This article demonstrates a pattern to avoid brittle if-then statements. Instead of very long conditional branches, one encapsulates evaluation logic in a table of data. Each data item is a function containing an arbitrary piece of logic — code which runs after being passed to the main algorithm. To add new rules you add a new item to the table — no code changes to your core algorithm. The algorithm delegates decision-making to functions outside of its own scope.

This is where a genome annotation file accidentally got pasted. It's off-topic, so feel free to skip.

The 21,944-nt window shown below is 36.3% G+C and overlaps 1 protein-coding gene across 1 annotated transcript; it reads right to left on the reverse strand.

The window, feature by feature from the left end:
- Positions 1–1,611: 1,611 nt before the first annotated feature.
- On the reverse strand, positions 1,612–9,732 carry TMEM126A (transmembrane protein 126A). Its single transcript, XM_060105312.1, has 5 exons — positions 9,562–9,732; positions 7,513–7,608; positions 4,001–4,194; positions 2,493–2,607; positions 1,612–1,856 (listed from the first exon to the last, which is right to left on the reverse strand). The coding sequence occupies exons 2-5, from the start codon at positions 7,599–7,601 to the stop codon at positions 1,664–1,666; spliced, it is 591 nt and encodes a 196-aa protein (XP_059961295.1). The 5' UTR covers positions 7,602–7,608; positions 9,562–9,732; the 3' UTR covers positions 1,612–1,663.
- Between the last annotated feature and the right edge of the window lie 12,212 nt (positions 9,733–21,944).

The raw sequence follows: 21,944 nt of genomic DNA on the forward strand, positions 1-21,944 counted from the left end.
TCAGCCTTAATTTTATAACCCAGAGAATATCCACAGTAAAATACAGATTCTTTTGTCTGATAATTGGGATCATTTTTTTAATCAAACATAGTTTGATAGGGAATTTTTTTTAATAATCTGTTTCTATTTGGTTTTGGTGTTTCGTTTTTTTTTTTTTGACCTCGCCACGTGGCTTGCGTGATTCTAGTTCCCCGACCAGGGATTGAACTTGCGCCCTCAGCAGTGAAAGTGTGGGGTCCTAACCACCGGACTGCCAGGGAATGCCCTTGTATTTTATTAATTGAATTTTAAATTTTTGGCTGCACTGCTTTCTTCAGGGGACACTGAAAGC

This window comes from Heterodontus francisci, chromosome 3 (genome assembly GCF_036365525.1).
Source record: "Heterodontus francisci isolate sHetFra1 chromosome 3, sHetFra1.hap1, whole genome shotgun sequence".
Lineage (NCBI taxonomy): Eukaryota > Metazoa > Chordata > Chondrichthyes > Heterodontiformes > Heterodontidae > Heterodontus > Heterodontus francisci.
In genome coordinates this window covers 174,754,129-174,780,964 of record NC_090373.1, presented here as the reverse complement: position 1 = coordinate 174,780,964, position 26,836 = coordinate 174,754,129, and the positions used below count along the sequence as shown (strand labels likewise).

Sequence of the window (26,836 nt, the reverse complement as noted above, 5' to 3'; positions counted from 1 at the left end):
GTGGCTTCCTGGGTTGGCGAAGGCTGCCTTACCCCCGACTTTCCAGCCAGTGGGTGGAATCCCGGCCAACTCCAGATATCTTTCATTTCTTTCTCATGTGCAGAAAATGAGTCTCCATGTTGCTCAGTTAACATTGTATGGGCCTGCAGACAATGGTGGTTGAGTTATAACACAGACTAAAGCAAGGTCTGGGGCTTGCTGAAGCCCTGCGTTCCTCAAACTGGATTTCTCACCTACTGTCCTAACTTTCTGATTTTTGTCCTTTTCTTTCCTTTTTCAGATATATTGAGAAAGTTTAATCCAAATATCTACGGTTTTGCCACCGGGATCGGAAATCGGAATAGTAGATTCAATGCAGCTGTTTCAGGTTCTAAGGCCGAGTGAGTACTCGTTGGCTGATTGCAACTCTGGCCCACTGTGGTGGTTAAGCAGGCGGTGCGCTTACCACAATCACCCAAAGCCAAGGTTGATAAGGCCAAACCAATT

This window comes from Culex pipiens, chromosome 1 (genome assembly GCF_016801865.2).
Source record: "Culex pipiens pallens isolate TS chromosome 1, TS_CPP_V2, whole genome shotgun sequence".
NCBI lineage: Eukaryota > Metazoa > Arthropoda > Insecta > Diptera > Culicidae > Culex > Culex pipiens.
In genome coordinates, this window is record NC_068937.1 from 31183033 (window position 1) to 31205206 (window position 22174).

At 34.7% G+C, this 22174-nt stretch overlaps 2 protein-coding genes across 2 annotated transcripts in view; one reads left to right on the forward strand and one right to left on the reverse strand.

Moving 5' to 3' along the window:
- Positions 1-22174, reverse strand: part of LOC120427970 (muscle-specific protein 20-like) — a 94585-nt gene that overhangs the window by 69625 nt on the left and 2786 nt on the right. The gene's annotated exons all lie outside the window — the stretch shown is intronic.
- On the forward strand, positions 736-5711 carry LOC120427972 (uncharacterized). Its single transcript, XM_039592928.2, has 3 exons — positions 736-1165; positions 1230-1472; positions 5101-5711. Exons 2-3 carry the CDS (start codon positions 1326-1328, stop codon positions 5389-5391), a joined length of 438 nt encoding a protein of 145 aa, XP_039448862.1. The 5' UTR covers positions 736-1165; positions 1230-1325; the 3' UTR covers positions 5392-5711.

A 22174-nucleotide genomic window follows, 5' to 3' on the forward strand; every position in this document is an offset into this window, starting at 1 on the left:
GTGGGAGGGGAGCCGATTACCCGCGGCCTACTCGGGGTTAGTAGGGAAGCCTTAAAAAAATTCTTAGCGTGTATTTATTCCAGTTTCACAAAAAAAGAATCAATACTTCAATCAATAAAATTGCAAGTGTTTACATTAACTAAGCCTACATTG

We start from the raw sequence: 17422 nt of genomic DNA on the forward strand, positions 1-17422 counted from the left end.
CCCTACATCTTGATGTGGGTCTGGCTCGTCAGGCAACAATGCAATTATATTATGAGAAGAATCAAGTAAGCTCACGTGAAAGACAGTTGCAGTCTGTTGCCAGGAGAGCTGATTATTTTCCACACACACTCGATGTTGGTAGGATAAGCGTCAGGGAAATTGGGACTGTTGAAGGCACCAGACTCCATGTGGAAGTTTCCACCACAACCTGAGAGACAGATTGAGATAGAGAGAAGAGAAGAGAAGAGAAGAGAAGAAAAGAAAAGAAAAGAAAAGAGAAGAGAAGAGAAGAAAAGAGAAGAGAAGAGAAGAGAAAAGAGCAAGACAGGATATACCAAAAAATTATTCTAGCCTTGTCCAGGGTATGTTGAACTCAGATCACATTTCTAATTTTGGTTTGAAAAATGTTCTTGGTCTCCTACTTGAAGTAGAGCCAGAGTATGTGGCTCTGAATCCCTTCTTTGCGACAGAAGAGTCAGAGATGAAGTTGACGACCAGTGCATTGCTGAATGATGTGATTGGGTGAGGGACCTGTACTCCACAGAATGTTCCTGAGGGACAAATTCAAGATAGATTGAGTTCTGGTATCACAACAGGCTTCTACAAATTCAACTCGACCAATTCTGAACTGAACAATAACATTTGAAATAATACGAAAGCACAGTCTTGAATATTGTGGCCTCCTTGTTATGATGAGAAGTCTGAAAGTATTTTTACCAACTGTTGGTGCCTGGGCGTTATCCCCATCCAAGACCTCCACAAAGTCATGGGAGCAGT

myfunction is verbs — a set of instructions. myfunction() is a noun — the outcome of those instructions. Both can be passed around equivalently.
The simple syntax really helped me make this breakthrough. C#’s delegate syntax — which is logically equivalent to the above, but more strongly typed — left me confused.
Professionally, I grew up on static typing — unambiguous definitions and compile-time checking. And for my core business logic, I still insist on it. (Silent-but-deadly errors are very frightening.)
In the case of delegation, however, the syntax required by strong typing was a hindrance to learning. Interesting trade-off.